Cysts are a common dermatological concern which can range in severity. A cyst is a pocket of tissue which sits just below the skin. Cysts can contain fluid, air or debris such as dead skin cells. They may develop virtually anywhere on the body.

Types and Causes of Cysts

Patients may face several different types of cysts which have differing causes.

Epidermoid cysts are typically found on the face, head, neck, back or genitals. They are caused by excess keratin found just below the skin. Epidermoid cysts are typically small and may grow slowly.

Cystic acne is a severe type of acne which presents as a bump below the skin’s surface. Cystic acne is typically caused by hormone changes or fluctuations, excess oil, dead skin cells trapped in pores or bacteria.

Ganglion cysts appear on tendons or joints, typically on the hands, wrists, feet or ankles. These cysts are filled with a gel-like fluid.

Pilar cysts are typically found on the scalp. These cysts are caused by protein buildup in the hair follicles.

Sebaceous cysts are most often found on the face, neck or torso. They are noncancerous growths which usually contain fluid.

When to Seek Treatment for Cysts

Treatment for cysts is not always necessary, and many will subside without intervention. However, some cysts may grow over time, persist for long periods or become painful. This is particularly true for cysts which are in sensitive areas. Some patients may also pursue cyst removal for cosmetic reasons, especially when the cyst is located in a prominent area such as the face.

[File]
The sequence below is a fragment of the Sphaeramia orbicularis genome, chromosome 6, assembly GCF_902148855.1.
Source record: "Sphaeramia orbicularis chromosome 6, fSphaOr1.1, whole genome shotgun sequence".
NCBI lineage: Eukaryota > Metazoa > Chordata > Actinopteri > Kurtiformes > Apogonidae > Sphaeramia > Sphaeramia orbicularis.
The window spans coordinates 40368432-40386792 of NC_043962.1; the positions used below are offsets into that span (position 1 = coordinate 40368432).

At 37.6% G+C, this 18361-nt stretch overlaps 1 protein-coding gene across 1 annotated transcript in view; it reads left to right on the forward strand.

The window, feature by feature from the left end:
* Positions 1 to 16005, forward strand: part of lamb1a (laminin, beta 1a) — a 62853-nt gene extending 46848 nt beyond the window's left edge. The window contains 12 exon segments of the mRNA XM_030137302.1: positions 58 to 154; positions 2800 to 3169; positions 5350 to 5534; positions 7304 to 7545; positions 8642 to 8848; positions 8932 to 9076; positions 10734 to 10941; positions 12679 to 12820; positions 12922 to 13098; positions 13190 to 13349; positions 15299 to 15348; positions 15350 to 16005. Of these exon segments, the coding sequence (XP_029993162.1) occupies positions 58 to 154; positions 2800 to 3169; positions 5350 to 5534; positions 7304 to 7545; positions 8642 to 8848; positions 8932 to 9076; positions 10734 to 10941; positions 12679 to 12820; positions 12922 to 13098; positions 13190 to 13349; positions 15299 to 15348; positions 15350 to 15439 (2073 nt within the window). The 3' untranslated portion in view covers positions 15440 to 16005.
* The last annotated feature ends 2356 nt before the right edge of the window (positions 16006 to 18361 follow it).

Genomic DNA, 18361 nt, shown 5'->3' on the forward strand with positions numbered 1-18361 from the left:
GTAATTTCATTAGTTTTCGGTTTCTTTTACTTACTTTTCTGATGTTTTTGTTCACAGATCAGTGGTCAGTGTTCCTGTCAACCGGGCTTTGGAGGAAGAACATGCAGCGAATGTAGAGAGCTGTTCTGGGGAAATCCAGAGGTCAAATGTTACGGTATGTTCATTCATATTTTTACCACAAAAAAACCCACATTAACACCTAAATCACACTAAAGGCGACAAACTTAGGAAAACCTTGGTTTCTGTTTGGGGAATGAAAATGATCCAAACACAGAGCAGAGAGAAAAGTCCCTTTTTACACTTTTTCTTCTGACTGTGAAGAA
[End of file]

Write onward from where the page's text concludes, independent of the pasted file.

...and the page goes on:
Cyst Removal

Cyst removal will vary depending on the type of cyst that is being removed. Prior to your cyst removal procedure, your provider will review the symptoms you are experiencing and visually evaluate the type of cyst, its size and location. This will inform the best possible removal method.

The first method of removing cysts is to drain fluids using a needle. No anesthesia or numbing is typically required to drain a cyst of this sort. In uncommon cases, drained cysts may refill with fluid. As needed, you may then schedule a follow-up appointment with your provider for further treatment.

In other cases, medications such as corticosteroids may be used to reduce inflammation and remove the cyst. Your provider will likely inject this medication on or near the cyst.

Cysts that cannot be drained may be surgically removed. First, your provider will numb the area using a topical cream or a small injection. The cyst may then be removed through a small incision made with a surgical tool such as a scalpel. Your provider will give you instructions to care for the incision as it heals.

Regardless of the type of cyst that you have, it is best not to attempt to remove it yourself. This can cause a risk of complications such as infection. Seek treatment from a professional instead.

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